The 5th Battalion The Bedfordshire and Hertfordshire Regiment, in common with all other units of the Territorial Army, was embodied on 25 August 1939. The Battalion, commanded by Lt-Col. A D Gaye, was in the 55th Infantry Brigade of the 18th Division. The other Battalions in the Brigade were the 1st Battalion The Cambridgeshire Regiment and the 5th Battalion The Sherwood Foresters.
One of its first tasks was to help in forming the 6th Battalion. which it did by transferring C and D Companies (representing Luton and Dunstable) en bloc to the new unit. Thus the 5th Battalion started the war with only Headquarters, A and B Companies from Bedford and Ampthill. For the first few weeks it was billeted in the Queens Park area of Bedford with Headquarters at the Drill Hall. A new recruit Company was formed at Ampthill.
During the first nine months of the war there was all too little time for the training and reorganisation so necessary after the drafting of men to the 6th Battalion. This was due to the very large number of guards and protective detachments which had to be provided. At various times the unit was responsible for guarding railway bridges or junctions at, among other places, Sandy, Oakley, Bromham, Sharnbrook and Leighton Buzzard and many airfields including Cardington, Cranfield, Henlow, Bassingbourne, Watton, Honington and Wyton. For the whole of this period - until the Dunkirk evacuation - the Battalion was always split up and only sporadic training was possible.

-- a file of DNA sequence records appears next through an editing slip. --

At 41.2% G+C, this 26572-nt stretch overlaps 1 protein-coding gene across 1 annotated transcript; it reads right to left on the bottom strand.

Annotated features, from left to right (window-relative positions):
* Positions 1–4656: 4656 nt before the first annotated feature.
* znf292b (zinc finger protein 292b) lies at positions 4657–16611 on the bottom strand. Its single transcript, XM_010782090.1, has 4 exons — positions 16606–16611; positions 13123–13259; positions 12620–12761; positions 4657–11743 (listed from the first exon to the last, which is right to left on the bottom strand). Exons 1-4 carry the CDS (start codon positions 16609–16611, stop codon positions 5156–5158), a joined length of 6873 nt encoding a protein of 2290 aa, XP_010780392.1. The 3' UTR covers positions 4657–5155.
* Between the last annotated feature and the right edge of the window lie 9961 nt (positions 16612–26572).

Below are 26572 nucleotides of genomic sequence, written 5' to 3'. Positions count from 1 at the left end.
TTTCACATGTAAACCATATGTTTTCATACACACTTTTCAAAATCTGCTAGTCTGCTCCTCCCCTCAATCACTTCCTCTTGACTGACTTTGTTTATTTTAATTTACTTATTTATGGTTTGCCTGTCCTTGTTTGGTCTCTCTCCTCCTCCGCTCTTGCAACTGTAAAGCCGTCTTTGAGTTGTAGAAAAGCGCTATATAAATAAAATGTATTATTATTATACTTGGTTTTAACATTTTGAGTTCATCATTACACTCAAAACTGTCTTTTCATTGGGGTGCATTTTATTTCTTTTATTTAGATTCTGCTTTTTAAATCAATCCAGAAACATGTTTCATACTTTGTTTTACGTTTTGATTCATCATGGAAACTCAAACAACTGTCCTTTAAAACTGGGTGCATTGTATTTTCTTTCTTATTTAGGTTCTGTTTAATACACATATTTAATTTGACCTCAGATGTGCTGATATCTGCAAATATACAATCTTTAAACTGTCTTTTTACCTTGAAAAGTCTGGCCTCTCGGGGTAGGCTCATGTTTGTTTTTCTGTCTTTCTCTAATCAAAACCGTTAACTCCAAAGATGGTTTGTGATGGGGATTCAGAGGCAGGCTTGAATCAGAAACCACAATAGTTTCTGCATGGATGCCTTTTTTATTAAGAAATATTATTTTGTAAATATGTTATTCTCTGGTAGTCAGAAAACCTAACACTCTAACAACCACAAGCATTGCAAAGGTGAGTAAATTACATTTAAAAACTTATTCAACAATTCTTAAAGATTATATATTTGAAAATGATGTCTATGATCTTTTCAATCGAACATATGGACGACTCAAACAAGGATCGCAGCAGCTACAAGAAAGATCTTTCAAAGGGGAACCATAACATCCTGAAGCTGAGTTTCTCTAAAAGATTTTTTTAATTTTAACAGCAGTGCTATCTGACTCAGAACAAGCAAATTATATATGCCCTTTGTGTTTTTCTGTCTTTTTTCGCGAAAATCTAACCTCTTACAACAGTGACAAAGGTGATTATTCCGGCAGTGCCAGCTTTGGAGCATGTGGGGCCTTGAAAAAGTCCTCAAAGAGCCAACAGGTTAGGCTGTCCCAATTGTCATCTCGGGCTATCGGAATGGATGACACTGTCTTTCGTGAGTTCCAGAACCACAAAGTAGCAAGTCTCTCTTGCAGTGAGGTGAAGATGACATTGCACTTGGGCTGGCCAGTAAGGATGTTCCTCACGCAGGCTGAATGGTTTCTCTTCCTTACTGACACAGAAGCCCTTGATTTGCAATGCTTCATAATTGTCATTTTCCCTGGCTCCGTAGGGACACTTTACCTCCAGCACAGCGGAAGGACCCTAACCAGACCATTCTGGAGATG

May 1940 found the Battalion in camp at West Tofts, eight miles from Thetford in Norfolk. There followed a period in an anti-invasion role in which the Battalion moved to Wroxham and then to North Walsham where on 23 August 1940 they were inspected by His Majesty King George VI.
On 9th January the Battalion left Thetford for Galashiels in Scotland, where it was confidently expected that, in common with the rest of the Division, they were to mobilise for overseas service. However, this proved to be a false alarm and by mid-April they were back in England - this time at Uttoxeter in Staffordshire. The stay here was a short one and in early May 1941 the Battalion made a short move of 25 miles to Merevale Park, near Atherstone in Warwickshire.
By this time the threat of invasion had lessened, although it still existed. The Home Guard had taken over most of the guard duties and serious training was now possible During this period many big exercises on a Divisional and higher basis were held Moreover, the 18th Division was on a high priority for equipment. It was now a well found, and fast becoming a very well trained, formation
In September 1941 it became known that the unit was to move to winter quarters at Whittington Barracks, Lichfield. not very far from Atherstone. Almost at the same time orders to mobilise for overseas were received. The move to Lichfield took place on September. By 17 October all leave had been completed and drafts had been received from the 2nd and 9th Battalions and the Infantry Training Centre.
On 22 October General Sir Henry Jackson, the Colonel of the Regiment, visited the Battalion and on the 27th, it left Lichfield for Liverpool, where they embarked on SS Reina Del Pacifico A week before the transport had been sent to the same port and loaded on the SS '"Bonnikom".
Before describing the voyage and subsequent events, it will be as well to mention a few personalities in, or closely connected with, the 5th Battalion The Bedfordshire and Hertfordshire Regiment.
The key officers in the Battalion at the time of embarkation were
The Commander of the 18th Division was Major-General M B Beckwith-Smith (who died as a prisoner of war in Japanese hands) and the 55th Brigade was commanded by Brigadier T H Massy-Beresford.